Ad
Ad
Ad
Pages: [1]   Bottom of Page
Print
Author Topic: Time slice  (Read 2119 times)
churly
Sr. Member
****
Offline Offline

Posts: 514


« on: January 26, 2012, 04:13:57 PM »
ReplyReply

I have a bit of a fascination with moving water and the associated controlled chaos.  Every slice of time is different.


Logged

Chuck Hurich
Slobodan Blagojevic
Sr. Member
****
Online Online

Posts: 5498



WWW
« Reply #1 on: January 26, 2012, 04:18:20 PM »
ReplyReply

What's up with that magenta cast? Your favorite?
Logged

Slobodan

Flickr
500px
churly
Sr. Member
****
Offline Offline

Posts: 514


« Reply #2 on: January 26, 2012, 04:51:57 PM »
ReplyReply

Slobodon - As I've pointed out before I am red-green color blind and have a hard time seeing the color cast.  I'm trying to figure out how I am introducing it in the conversion and I appreciate that it has been pointed out, otherwise I would probably never know. So to answer your rather caustic question - yes, I guess it is my favorite but I obviously don't see the world the same way as you.
Logged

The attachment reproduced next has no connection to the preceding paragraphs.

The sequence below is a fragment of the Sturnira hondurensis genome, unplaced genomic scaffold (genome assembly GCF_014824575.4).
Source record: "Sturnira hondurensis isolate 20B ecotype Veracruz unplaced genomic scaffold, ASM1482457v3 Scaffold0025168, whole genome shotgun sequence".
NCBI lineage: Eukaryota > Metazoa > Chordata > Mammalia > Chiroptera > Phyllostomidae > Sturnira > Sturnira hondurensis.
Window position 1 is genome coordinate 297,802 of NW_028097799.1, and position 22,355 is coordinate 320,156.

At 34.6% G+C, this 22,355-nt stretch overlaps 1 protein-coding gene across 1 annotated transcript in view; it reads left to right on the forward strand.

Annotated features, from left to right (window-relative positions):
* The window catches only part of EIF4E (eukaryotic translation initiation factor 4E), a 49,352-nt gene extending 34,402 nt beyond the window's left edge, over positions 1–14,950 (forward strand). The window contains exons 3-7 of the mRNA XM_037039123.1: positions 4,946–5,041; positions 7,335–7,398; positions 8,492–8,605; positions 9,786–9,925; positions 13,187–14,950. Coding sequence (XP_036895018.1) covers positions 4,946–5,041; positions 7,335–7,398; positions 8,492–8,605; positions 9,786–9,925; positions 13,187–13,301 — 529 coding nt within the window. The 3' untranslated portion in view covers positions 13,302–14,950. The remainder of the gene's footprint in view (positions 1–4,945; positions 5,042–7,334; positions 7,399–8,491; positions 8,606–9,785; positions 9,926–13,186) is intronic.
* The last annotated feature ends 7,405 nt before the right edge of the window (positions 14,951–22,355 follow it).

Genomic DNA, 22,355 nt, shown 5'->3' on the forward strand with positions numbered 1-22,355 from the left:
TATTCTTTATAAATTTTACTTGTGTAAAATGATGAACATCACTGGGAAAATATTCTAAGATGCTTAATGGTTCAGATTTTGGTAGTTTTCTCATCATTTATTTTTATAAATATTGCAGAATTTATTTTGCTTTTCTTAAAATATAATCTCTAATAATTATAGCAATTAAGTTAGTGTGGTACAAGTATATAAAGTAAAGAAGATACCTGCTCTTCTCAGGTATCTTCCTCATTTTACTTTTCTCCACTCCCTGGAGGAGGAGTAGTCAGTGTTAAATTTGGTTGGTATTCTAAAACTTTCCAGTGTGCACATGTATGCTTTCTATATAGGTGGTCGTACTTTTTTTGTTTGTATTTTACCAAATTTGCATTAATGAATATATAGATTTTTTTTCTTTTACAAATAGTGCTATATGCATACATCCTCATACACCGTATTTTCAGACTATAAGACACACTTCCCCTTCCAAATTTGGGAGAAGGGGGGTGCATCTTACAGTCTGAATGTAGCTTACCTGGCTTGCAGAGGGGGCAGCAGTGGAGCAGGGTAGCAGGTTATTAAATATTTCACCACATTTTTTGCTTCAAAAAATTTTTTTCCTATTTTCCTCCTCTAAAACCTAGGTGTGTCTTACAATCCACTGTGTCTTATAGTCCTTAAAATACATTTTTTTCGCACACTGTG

Chuck Hurich
Slobodan Blagojevic
Sr. Member
****
Online Online

Posts: 5498



WWW
« Reply #3 on: January 26, 2012, 09:46:16 PM »
ReplyReply

Did not mean to be caustic... it was an open-ended question. People tend to have a favorite tint... mine is my own version of sepia, or warm-tone black and white... sometimes, though very rarely in my case, a bluish tint, or Selenium Tone in LR presets (and that is the one I suggested for your previous post... though it also turned magenta... now I understand why).
« Last Edit: January 27, 2012, 10:42:15 AM by Slobodan Blagojevic » Logged

Slobodan

Flickr
500px
sdwilsonsct
Sr. Member
****
Offline Offline

Posts: 1599


« Reply #4 on: January 27, 2012, 07:52:19 AM »
ReplyReply